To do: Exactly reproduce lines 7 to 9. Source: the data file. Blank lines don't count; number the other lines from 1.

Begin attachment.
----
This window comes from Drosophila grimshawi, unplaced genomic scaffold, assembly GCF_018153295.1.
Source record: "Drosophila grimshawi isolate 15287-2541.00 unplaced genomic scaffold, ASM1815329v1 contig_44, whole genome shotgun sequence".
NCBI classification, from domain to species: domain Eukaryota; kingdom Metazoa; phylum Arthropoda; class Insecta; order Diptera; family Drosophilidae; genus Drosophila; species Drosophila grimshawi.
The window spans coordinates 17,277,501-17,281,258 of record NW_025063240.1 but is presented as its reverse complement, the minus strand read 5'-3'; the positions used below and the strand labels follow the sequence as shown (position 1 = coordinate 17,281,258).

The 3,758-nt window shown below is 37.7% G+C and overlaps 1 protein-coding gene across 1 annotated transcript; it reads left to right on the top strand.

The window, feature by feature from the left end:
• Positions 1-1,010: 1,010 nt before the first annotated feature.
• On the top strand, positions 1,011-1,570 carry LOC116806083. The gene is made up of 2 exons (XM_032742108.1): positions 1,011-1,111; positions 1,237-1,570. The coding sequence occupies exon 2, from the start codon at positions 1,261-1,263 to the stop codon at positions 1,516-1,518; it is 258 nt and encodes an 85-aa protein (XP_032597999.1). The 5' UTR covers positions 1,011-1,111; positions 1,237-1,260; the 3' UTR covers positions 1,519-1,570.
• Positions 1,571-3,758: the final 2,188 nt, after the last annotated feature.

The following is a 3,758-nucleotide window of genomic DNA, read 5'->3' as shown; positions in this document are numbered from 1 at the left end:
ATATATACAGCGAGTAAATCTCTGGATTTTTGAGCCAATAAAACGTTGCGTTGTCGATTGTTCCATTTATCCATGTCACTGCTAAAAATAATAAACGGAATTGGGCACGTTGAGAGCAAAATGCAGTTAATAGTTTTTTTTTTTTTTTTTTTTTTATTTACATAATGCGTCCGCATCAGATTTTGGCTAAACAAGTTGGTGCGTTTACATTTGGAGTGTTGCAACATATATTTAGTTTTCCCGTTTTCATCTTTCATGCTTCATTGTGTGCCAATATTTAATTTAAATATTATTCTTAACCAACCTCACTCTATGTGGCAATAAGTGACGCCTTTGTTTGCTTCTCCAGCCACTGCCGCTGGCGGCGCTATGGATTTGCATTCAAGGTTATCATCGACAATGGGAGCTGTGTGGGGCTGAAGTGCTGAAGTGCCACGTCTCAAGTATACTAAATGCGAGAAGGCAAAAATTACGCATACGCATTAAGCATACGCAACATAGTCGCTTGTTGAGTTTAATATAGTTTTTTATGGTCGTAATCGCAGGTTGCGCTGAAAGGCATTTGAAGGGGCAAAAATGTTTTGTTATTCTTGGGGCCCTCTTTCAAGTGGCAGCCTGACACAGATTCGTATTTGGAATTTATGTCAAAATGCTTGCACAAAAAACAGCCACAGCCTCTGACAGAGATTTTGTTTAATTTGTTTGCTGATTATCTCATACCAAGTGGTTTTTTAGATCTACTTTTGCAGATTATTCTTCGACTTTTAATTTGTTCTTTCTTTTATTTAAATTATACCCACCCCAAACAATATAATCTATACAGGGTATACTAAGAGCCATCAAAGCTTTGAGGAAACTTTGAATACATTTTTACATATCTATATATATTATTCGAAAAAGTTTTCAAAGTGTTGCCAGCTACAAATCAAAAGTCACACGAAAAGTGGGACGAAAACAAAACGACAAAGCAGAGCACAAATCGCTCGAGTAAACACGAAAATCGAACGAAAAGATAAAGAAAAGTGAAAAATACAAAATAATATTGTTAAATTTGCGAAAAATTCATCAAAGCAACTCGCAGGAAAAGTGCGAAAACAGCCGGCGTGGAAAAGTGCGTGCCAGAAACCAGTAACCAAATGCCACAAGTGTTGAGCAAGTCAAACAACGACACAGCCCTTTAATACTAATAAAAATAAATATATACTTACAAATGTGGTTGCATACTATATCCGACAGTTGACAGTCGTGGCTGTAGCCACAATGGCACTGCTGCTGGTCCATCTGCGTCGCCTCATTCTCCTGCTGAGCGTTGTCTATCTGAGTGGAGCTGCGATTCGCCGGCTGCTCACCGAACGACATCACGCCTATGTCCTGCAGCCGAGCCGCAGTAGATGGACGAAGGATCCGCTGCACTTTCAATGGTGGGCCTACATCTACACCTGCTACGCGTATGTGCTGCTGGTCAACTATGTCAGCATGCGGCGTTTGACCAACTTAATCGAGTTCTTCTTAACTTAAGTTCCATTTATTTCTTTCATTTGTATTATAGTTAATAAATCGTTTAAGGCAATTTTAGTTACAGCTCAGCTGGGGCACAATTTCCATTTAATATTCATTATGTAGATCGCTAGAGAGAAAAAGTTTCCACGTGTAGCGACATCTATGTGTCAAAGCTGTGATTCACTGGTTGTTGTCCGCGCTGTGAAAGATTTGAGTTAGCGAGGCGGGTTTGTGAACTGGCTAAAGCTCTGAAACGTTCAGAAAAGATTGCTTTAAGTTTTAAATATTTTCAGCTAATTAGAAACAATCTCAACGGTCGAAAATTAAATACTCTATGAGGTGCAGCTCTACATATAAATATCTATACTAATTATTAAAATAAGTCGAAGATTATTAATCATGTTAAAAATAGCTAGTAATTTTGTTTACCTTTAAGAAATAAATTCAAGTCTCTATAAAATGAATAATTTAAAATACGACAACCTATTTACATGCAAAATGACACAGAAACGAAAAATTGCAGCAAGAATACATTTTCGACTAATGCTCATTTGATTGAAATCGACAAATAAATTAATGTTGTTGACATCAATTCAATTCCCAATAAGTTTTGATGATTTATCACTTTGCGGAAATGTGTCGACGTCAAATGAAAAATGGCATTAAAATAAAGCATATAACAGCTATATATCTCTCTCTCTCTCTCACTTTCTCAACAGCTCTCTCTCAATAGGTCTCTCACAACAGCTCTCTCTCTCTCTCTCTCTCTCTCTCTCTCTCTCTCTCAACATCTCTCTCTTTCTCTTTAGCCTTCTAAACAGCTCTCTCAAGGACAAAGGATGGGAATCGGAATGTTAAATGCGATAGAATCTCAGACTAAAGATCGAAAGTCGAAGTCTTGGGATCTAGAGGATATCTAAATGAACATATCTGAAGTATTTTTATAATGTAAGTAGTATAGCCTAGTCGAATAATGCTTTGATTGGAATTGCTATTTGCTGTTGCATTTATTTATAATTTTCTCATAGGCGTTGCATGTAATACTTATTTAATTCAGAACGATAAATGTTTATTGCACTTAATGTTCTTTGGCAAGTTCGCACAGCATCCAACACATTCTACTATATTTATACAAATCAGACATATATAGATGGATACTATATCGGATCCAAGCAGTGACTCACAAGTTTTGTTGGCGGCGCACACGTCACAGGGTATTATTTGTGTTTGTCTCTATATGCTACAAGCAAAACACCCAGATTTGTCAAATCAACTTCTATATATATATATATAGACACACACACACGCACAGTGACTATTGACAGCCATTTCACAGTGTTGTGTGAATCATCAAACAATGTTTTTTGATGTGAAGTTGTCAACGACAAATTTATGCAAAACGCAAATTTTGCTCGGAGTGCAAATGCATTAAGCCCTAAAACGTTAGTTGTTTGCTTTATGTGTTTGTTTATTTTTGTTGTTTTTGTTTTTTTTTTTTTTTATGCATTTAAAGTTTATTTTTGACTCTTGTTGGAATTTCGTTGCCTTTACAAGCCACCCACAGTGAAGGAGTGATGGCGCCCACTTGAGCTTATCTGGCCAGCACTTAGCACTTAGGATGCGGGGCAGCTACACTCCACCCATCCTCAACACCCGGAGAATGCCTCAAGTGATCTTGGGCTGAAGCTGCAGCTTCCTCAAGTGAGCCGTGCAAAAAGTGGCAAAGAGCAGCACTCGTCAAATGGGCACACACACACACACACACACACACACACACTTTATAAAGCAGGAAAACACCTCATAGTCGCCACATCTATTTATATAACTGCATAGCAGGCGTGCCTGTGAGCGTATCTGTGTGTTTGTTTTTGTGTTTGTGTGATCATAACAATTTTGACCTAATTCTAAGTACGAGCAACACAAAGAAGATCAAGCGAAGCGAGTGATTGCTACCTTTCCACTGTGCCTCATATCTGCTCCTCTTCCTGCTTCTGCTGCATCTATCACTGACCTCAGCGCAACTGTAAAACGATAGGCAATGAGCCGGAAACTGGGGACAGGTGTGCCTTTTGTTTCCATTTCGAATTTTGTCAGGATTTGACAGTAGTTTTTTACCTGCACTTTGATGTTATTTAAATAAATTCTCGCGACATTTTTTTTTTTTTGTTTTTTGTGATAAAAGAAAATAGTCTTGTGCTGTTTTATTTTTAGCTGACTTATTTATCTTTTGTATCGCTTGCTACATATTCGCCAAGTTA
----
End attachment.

• Positions 1-1,010: 1,010 nt before the first annotated feature.
• On the top strand, positions 1,011-1,570 carry LOC116806083. The gene is made up of 2 exons (XM_032742108.1): positions 1,011-1,111; positions 1,237-1,570. The coding sequence occupies exon 2, from the start codon at positions 1,261-1,263 to the stop codon at positions 1,516-1,518; it is 258 nt and encodes an 85-aa protein (XP_032597999.1). The 5' UTR covers positions 1,011-1,111; positions 1,237-1,260; the 3' UTR covers positions 1,519-1,570.
• Positions 1,571-3,758: the final 2,188 nt, after the last annotated feature.